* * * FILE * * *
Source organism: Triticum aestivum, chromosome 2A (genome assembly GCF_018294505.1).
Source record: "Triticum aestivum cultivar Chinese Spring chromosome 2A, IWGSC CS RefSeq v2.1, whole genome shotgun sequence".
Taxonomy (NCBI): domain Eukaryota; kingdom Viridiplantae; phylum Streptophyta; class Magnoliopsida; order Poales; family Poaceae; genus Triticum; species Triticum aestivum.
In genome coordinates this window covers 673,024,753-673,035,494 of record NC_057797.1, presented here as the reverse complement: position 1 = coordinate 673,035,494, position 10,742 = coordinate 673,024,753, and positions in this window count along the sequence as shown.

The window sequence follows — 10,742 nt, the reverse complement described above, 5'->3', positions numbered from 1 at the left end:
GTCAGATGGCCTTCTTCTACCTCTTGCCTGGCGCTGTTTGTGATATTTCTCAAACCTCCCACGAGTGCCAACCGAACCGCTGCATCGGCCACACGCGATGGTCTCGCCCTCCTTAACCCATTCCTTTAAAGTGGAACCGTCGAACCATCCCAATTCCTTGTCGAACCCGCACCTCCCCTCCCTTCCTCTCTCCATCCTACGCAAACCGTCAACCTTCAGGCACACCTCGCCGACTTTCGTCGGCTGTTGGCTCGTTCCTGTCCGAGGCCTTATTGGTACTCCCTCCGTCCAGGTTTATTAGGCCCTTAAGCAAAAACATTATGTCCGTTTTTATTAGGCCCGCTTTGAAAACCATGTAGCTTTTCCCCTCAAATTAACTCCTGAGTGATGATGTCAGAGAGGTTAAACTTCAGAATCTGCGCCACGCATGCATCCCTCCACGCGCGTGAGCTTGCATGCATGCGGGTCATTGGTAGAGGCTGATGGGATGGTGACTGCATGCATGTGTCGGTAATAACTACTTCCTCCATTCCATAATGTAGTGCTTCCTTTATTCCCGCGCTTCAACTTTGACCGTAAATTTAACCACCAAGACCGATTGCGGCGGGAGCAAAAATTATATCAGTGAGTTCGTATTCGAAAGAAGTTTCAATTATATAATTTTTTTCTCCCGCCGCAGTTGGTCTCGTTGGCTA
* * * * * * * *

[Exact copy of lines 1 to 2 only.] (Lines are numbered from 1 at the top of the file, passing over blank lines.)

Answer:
Source organism: Triticum aestivum, chromosome 2A (genome assembly GCF_018294505.1).
Source record: "Triticum aestivum cultivar Chinese Spring chromosome 2A, IWGSC CS RefSeq v2.1, whole genome shotgun sequence".